Oxford-based author Simon Mason has made a mark with his almost identically named sleuths Ray Wilkins and Ryan Wilkins, the former precise and formal, the latter dishevelled (and now discharged from his job). In The Broken Afternoon, a child goes missing from an Oxford nursery, and the duo must work together again to tackle a clandestine criminal network. Such issues as the vulnerability of children and current diversity drives are grist to Mason's mill in this beguiling offspring of Colin Dexter's Morse series.
Move over Morse. Simon Mason's Oxford crime novel confounds all our expectations.
His work has qualities in common with that of fellow Oxford novelist Mick Herron: alert, amusingly cynical, relishing absurdities
The detectives Ryan Wilkins and Ray Wilkins - no relation - are back . . . Having established their relationship so vividly last year in A Killing in November, Simon Mason spreads his wings to show just how good a writer he is. The horror of paedophilia is never downplayed and throws into relief Ryan's unconditional love for his young son: "Be good, Daddy." Oxford and its environs - described so well you can smell the heat-crazed pavements and the rank luxuriance of the water-meadows - is a character in itself . . . The result . . . is a funny, thrilling and life-affirming story.
A welcome return from an unforgettable, nuanced character.
There is no one else like him!
Humane, tense, funny and fabulous
The writing is fast and colourful, the men's love-hate relationship is entertaining, and their own troubles add depth to this excellent police procedural.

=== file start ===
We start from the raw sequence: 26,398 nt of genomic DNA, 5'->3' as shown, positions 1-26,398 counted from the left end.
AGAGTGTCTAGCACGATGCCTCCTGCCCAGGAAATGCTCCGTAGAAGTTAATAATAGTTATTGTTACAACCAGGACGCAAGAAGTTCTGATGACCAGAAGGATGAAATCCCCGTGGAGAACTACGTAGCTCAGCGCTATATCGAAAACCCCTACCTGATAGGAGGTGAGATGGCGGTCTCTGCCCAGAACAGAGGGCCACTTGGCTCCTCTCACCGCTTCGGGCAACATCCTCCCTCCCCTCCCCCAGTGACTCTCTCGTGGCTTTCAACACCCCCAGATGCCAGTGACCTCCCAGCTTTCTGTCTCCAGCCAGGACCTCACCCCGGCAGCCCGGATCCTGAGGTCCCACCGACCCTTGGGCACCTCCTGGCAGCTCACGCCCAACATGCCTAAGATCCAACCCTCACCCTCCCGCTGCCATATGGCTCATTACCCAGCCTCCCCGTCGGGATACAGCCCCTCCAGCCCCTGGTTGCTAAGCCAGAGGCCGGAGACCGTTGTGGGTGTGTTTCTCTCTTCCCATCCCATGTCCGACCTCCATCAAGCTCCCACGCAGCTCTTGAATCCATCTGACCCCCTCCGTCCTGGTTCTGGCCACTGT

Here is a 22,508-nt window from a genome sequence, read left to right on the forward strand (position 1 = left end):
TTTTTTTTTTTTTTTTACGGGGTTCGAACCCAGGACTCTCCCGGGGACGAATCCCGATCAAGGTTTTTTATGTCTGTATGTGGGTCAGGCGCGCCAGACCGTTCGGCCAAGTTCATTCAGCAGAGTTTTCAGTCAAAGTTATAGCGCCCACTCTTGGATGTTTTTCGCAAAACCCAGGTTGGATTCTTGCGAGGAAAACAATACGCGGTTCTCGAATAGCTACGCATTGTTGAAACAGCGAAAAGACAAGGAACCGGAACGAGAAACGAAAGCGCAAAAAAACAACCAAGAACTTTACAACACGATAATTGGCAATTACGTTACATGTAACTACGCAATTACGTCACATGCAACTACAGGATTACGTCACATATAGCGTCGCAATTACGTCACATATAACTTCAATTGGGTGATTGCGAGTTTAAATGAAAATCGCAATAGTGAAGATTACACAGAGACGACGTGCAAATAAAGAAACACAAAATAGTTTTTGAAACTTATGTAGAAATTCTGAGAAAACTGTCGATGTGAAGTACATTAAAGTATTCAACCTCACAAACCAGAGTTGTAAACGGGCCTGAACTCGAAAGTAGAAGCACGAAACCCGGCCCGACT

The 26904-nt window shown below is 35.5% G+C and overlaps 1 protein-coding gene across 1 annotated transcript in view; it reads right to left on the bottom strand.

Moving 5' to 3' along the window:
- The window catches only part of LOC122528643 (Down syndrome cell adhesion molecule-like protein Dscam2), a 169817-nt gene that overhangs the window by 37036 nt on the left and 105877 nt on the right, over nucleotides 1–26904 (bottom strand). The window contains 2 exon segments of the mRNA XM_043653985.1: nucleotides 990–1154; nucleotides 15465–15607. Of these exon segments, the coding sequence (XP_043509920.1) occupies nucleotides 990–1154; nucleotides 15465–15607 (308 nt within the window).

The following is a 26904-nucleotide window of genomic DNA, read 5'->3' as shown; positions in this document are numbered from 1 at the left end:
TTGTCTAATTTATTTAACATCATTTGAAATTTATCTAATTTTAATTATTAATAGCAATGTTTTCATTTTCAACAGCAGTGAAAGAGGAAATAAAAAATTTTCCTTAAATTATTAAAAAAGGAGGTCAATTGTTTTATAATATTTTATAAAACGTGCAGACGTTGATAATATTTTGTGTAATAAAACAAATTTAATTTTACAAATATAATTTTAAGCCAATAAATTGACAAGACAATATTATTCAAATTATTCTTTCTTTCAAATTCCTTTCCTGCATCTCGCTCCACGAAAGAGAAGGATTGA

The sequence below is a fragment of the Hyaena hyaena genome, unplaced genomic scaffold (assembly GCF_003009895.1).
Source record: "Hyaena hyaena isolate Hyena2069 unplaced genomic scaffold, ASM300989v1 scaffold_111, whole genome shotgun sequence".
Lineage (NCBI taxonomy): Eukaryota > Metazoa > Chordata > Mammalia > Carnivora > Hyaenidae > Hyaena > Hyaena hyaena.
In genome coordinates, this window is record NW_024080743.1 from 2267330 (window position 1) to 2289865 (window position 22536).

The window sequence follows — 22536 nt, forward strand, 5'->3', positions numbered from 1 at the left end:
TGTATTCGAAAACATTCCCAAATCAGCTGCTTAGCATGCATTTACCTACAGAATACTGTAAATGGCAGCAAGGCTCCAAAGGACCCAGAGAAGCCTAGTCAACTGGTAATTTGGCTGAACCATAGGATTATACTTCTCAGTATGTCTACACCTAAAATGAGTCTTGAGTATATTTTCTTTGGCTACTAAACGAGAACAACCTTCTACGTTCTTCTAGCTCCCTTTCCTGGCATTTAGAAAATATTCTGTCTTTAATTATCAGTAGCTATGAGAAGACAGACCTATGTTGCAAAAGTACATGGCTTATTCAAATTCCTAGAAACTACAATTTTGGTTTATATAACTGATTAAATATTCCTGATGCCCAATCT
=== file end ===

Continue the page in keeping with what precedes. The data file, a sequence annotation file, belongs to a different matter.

This pacy tale, with twists and raw emotion, is gripping
There is a long history of crime fiction set in Oxford, stretching back to Dorothy L Sayers. Contemporary writers offer a very different view of the city . . . Simon Mason's superb second Oxford-set novel, The Broken Afternoon, opens in a poky office of a van hire company . . . Child abduction is a difficult subject for genre fiction, but Mason handles it sensitively, and every sentence is beautifully written.
A bright new series that makes Colin Dexter's Oxford feel distinctly passé
Simon Mason is a bright new talent who sets his second book of this series in a thoroughly modern Oxford that makes Morse seem distinctly passé.
Mason's superb crime novels are set in a version of Oxford where areas of deprivation co-exist with posh family homes. His detective, working as a night security guard, stumbles on information about the disappearance of a child. Mason handles a difficult subject well and every sentence is beautifully written.